We are surprised that the Nigerian Centre for Disease Control (NCDC) hasn’t reached out to us. We have reached out to them by way of a letter, and we are aware that importation is being done. And we don’t understand why. I have a mid-capacity factory that can produce at least 4,000 clothes and surgical masks a day. We also have textile companies that produce the polypropylene used in producing the surgical masks.
But the government is importing them?
Yes, the government is importing them.
But before the outbreak of coronavirus, were you supplying the government and hospitals? Who were your main clients?
Most of them are imported really, we have very few people that were ordering from us. The whole thrust of the Buhari government is always being to indigenize as much as possible, the manufacturer of things. And they were particularly supportive of manufacturers.
Are you saying they haven’t been buying your products basically?
They haven’t been buying.
Do you know why?
Well, that’s not in my place to answer.
One would think that you’ll want to know why…
I’m not sure, but in terms of technical know-how, we do have that. We have machines and professional expertise.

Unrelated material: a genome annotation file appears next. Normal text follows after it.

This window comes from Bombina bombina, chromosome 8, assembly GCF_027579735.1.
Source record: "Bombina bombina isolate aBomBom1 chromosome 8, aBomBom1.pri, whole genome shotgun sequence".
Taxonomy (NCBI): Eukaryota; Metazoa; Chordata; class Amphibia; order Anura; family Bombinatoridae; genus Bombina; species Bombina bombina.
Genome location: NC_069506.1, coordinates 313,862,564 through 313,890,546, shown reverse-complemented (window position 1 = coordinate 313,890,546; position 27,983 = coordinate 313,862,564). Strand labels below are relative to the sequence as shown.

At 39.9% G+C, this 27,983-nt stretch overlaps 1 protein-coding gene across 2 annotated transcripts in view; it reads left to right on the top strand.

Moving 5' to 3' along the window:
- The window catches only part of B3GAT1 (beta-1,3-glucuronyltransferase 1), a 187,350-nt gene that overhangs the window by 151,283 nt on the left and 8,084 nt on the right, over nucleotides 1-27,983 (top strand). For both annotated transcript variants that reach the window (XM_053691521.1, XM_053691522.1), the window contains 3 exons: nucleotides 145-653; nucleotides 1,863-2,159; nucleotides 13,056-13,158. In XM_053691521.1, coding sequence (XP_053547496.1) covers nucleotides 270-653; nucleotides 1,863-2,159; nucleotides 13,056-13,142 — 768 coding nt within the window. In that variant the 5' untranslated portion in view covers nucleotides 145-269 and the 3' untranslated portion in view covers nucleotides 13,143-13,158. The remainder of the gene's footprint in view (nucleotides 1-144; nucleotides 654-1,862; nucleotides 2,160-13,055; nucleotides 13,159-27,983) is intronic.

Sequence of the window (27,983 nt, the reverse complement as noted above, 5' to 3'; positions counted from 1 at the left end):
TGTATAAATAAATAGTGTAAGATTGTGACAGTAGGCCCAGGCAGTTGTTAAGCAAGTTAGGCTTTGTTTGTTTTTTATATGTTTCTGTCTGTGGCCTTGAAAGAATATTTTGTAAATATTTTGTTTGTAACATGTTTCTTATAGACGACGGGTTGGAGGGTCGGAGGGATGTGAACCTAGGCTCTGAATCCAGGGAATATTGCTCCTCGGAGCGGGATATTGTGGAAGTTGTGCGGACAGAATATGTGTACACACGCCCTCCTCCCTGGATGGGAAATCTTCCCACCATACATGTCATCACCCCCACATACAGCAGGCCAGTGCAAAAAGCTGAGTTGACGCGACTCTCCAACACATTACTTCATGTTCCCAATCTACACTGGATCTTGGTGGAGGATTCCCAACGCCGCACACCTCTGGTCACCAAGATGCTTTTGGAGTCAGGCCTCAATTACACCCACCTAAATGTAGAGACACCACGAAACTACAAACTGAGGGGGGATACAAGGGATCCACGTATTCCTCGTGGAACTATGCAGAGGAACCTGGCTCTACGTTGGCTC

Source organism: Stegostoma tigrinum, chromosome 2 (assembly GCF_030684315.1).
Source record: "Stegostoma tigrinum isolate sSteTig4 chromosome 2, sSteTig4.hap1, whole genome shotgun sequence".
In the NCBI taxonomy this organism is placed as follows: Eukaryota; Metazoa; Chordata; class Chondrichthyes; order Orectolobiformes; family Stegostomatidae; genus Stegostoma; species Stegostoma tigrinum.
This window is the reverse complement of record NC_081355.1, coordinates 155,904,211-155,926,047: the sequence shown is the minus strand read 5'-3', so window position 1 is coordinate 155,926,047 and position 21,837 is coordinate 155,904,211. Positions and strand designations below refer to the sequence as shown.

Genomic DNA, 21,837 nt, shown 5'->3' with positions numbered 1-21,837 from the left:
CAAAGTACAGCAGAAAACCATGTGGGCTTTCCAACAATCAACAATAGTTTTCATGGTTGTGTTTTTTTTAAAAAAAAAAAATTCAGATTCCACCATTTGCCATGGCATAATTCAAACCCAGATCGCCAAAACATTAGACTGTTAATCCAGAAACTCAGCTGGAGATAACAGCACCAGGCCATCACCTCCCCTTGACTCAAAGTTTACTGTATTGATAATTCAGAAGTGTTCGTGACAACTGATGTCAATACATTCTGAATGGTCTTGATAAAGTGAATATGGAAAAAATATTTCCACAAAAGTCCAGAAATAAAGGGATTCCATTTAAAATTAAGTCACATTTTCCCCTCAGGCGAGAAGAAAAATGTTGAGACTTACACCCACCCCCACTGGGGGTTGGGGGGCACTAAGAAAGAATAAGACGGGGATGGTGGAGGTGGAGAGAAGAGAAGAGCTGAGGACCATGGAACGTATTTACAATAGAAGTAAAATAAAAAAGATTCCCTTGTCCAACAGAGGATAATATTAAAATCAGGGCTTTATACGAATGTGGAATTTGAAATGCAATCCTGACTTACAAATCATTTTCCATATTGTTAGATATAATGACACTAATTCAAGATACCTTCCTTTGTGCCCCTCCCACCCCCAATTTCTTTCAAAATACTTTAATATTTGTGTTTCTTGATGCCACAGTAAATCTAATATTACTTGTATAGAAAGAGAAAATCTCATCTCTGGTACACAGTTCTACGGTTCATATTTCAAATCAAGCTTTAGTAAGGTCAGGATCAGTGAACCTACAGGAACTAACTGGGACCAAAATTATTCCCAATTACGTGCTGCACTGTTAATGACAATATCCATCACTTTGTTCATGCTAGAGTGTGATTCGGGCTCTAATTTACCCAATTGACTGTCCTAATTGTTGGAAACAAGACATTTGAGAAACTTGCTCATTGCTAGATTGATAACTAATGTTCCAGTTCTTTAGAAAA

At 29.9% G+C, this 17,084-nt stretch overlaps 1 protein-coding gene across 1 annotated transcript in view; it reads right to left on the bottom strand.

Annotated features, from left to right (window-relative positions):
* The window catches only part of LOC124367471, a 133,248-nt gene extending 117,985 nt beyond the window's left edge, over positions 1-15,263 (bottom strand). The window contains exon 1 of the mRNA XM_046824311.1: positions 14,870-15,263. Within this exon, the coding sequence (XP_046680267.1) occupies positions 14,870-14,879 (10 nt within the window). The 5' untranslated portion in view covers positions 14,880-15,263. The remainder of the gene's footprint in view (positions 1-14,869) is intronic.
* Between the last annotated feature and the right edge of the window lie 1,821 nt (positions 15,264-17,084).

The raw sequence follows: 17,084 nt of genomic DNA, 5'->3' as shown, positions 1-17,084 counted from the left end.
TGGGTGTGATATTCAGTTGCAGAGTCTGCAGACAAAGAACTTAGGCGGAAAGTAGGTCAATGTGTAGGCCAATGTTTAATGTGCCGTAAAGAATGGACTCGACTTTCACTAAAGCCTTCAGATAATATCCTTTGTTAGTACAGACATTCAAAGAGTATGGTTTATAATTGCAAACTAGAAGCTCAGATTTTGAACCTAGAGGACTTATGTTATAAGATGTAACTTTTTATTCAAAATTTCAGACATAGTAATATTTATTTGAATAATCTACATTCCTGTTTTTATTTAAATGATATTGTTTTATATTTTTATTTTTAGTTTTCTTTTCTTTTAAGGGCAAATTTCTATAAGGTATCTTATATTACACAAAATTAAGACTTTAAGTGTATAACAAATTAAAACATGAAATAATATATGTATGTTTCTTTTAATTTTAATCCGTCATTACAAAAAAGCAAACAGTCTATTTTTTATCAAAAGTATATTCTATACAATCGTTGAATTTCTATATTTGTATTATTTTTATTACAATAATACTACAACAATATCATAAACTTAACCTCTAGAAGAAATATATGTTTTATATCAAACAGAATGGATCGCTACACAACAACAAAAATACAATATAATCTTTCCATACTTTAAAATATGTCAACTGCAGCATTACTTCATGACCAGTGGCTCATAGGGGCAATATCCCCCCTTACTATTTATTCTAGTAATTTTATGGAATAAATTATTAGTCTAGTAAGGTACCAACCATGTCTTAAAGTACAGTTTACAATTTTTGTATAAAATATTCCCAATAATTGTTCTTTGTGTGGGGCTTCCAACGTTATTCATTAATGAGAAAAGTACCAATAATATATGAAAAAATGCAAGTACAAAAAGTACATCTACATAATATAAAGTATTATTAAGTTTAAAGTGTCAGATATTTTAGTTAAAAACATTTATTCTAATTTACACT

Are they actually aware of your products?
Yes; to an extent they are because we’ve written several letters introducing some of the things we produce.
And they never followed on that?
Just to be clear, the Central Bank of Nigeria, with that MOU, took a step to make sure that we are patronized. And this is not just for garment or medical supply manufacturers, this is also for the textile companies. We have over 25 functional textile companies and over 35 fully equipped garment factories in the country. If each and every one of us could produce at least 4,000 masks and more, a day, I personally would be able to produce 120,000 masks a month. Imagine the other 35 factories that can save the lives of Nigerians and healthcare workers on the line.